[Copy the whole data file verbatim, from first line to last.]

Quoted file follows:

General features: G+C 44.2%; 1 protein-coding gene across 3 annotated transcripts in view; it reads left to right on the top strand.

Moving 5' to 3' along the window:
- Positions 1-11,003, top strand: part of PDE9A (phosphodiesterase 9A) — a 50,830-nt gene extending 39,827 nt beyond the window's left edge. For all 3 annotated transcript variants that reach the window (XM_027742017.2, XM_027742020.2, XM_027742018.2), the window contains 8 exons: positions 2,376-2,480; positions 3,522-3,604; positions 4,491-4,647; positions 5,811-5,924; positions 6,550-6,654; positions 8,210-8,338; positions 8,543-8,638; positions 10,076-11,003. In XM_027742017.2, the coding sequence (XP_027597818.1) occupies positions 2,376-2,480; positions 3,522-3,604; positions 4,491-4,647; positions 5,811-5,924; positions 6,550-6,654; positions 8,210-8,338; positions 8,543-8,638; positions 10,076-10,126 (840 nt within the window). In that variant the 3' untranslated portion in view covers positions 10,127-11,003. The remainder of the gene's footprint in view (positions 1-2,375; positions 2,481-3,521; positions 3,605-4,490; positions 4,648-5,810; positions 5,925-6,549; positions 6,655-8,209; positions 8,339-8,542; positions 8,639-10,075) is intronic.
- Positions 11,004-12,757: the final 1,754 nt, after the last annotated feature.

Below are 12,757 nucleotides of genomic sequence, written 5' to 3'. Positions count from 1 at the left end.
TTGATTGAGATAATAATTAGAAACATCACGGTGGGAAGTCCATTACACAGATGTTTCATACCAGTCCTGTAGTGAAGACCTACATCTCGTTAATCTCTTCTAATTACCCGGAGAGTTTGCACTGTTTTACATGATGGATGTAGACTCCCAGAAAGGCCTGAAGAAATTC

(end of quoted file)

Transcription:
General features: G+C 44.2%; 1 protein-coding gene across 3 annotated transcripts in view; it reads left to right on the top strand.

Moving 5' to 3' along the window:
- Positions 1-11,003, top strand: part of PDE9A (phosphodiesterase 9A) — a 50,830-nt gene extending 39,827 nt beyond the window's left edge. For all 3 annotated transcript variants that reach the window (XM_027742017.2, XM_027742020.2, XM_027742018.2), the window contains 8 exons: positions 2,376-2,480; positions 3,522-3,604; positions 4,491-4,647; positions 5,811-5,924; positions 6,550-6,654; positions 8,210-8,338; positions 8,543-8,638; positions 10,076-11,003. In XM_027742017.2, the coding sequence (XP_027597818.1) occupies positions 2,376-2,480; positions 3,522-3,604; positions 4,491-4,647; positions 5,811-5,924; positions 6,550-6,654; positions 8,210-8,338; positions 8,543-8,638; positions 10,076-10,126 (840 nt within the window). In that variant the 3' untranslated portion in view covers positions 10,127-11,003. The remainder of the gene's footprint in view (positions 1-2,375; positions 2,481-3,521; positions 3,605-4,490; positions 4,648-5,810; positions 5,925-6,549; positions 6,655-8,209; positions 8,339-8,542; positions 8,639-10,075) is intronic.
- Positions 11,004-12,757: the final 1,754 nt, after the last annotated feature.

Below are 12,757 nucleotides of genomic sequence, written 5' to 3'. Positions count from 1 at the left end.
TTGATTGAGATAATAATTAGAAACATCACGGTGGGAAGTCCATTACACAGATGTTTCATACCAGTCCTGTAGTGAAGACCTACATCTCGTTAATCTCTTCTAATTACCCGGAGAGTTTGCACTGTTTTACATGATGGATGTAGACTCCCAGAAAGGCCTGAAGAAATTC